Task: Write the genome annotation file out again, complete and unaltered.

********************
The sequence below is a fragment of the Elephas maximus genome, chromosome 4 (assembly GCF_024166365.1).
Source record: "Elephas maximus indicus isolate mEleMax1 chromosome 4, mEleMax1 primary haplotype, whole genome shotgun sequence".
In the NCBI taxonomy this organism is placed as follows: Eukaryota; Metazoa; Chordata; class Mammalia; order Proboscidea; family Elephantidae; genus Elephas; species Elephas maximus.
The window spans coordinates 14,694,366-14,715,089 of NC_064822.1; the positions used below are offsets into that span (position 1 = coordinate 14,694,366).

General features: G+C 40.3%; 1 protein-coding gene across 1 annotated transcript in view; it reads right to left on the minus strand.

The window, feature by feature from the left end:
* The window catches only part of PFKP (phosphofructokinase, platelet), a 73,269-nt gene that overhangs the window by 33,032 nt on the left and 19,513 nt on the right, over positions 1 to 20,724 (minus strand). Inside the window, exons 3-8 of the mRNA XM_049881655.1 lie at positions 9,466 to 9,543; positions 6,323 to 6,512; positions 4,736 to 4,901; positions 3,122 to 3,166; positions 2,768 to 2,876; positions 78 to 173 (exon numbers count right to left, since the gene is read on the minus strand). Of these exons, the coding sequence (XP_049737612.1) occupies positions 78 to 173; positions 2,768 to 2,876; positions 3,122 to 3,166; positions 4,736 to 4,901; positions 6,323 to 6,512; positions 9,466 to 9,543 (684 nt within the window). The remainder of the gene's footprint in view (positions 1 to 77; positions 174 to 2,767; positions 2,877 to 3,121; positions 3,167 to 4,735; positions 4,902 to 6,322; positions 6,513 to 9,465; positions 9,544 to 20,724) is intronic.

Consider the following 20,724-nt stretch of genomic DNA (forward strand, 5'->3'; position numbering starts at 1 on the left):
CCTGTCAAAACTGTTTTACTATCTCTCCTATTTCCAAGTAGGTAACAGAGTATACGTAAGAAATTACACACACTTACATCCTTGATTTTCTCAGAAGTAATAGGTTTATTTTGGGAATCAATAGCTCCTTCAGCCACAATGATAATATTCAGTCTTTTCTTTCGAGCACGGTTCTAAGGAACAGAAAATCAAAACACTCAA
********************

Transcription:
The sequence below is a fragment of the Elephas maximus genome, chromosome 4 (assembly GCF_024166365.1).
Source record: "Elephas maximus indicus isolate mEleMax1 chromosome 4, mEleMax1 primary haplotype, whole genome shotgun sequence".
In the NCBI taxonomy this organism is placed as follows: Eukaryota; Metazoa; Chordata; class Mammalia; order Proboscidea; family Elephantidae; genus Elephas; species Elephas maximus.
The window spans coordinates 14,694,366-14,715,089 of NC_064822.1; the positions used below are offsets into that span (position 1 = coordinate 14,694,366).

General features: G+C 40.3%; 1 protein-coding gene across 1 annotated transcript in view; it reads right to left on the minus strand.

The window, feature by feature from the left end:
* The window catches only part of PFKP (phosphofructokinase, platelet), a 73,269-nt gene that overhangs the window by 33,032 nt on the left and 19,513 nt on the right, over positions 1 to 20,724 (minus strand). Inside the window, exons 3-8 of the mRNA XM_049881655.1 lie at positions 9,466 to 9,543; positions 6,323 to 6,512; positions 4,736 to 4,901; positions 3,122 to 3,166; positions 2,768 to 2,876; positions 78 to 173 (exon numbers count right to left, since the gene is read on the minus strand). Of these exons, the coding sequence (XP_049737612.1) occupies positions 78 to 173; positions 2,768 to 2,876; positions 3,122 to 3,166; positions 4,736 to 4,901; positions 6,323 to 6,512; positions 9,466 to 9,543 (684 nt within the window). The remainder of the gene's footprint in view (positions 1 to 77; positions 174 to 2,767; positions 2,877 to 3,121; positions 3,167 to 4,735; positions 4,902 to 6,322; positions 6,513 to 9,465; positions 9,544 to 20,724) is intronic.

Consider the following 20,724-nt stretch of genomic DNA (forward strand, 5'->3'; position numbering starts at 1 on the left):
CCTGTCAAAACTGTTTTACTATCTCTCCTATTTCCAAGTAGGTAACAGAGTATACGTAAGAAATTACACACACTTACATCCTTGATTTTCTCAGAAGTAATAGGTTTATTTTGGGAATCAATAGCTCCTTCAGCCACAATGATAATATTCAGTCTTTTCTTTCGAGCACGGTTCTAAGGAACAGAAAATCAAAACACTCAA